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  2. timeerkat

    timeerkat Your Friend Who Likes To Play

    Rating - 100%
    262   0   0

    Next - Bedknobs and Broomsticks

    1. I hadn't seen this in many years, so it was wonderful to watch it again. I mostly remembered the scene on Naboombo, people turning into rabbits, and Substitutiary Locomotion. I forgot the entire storyline about the Nazis!

    NAZI FACEPUNCH!

    [​IMG]

    I actually love that Eglantine and Emelius don't end up together in the end. While they did come to care for each other, I think that the ending was more fitting for their characters, though I'd have loved to see a follow-up featurette of Emelius going through basic training to see just how much he would screw with his CO.....

    It's wonderful to see Angela Lansbury in a starring (singing) role! I grew up on Murder She Wrote, and have seen Beauty and the Beast many times, so Angela was a sizable part of my childhood. She was very well suited for the role. The child actors were also very impressive, especially considering how much they were given to do in the film. (Charlie reminded me a bit of Edmund from the Narnia series, though).


    7. The overall goal in the film is to teach that nobody is perfect and that to get good at something requires patience and practice. I think the film succeeded in this, and did so in a humorous manner which will help us remember. Starting with the first time Eglantine tried to transform someone into a toad and she got a rabbit.


    8. Obviously the best film to compare this to is Mary Poppins, with the blending of live action and animation (and the use of David Tomlinson). It was much more seamless this time around. The green screen effects weren't nearly as jarring, and the interaction between animated and live action characters throughout the entire Naboombu scene was seamless. The practical effects were stunning; the sheer amount of moving armor during the battle scene was very impressive. Overall the studio improved immensely. I look forward to Roger Rabbit week - I think Roger Rabbit is the next film Disney made using the live/animation blend, if I'm not mistaken - to see if the improvements continued (I've seen it but it was such a long time ago that I'm not really able to compare the two off the top of my head).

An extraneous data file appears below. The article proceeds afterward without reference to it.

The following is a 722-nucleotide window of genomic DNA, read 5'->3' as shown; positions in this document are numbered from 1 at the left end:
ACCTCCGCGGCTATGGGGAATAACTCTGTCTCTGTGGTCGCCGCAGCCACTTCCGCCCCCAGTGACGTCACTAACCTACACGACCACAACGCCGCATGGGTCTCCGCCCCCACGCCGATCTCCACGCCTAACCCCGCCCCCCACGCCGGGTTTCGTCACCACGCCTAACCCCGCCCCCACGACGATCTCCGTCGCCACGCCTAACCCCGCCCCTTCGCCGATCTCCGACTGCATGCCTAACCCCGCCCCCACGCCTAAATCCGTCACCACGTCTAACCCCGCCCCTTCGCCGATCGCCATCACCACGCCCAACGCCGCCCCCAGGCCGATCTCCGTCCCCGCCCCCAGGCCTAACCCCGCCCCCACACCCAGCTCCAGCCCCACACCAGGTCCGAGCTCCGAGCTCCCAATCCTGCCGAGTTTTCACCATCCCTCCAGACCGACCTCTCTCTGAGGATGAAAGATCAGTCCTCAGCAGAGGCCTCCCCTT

Between the two characters, I prefer Eglantine over Mary Poppins. While Mary is "practically perfect in every way," that doesn't really lend itself to a character arc, and she leaves in the same state as when she came. However, in Eglantine's case, she is shown as a flawed individual who has to learn and to practice (and ways to cope with her deficits, like keeping the notebook of her spells to help with her forgetfulness). She grows throughout the film, and her successes feel more like accomplishments compared to Mary just doing things that she is already capable of.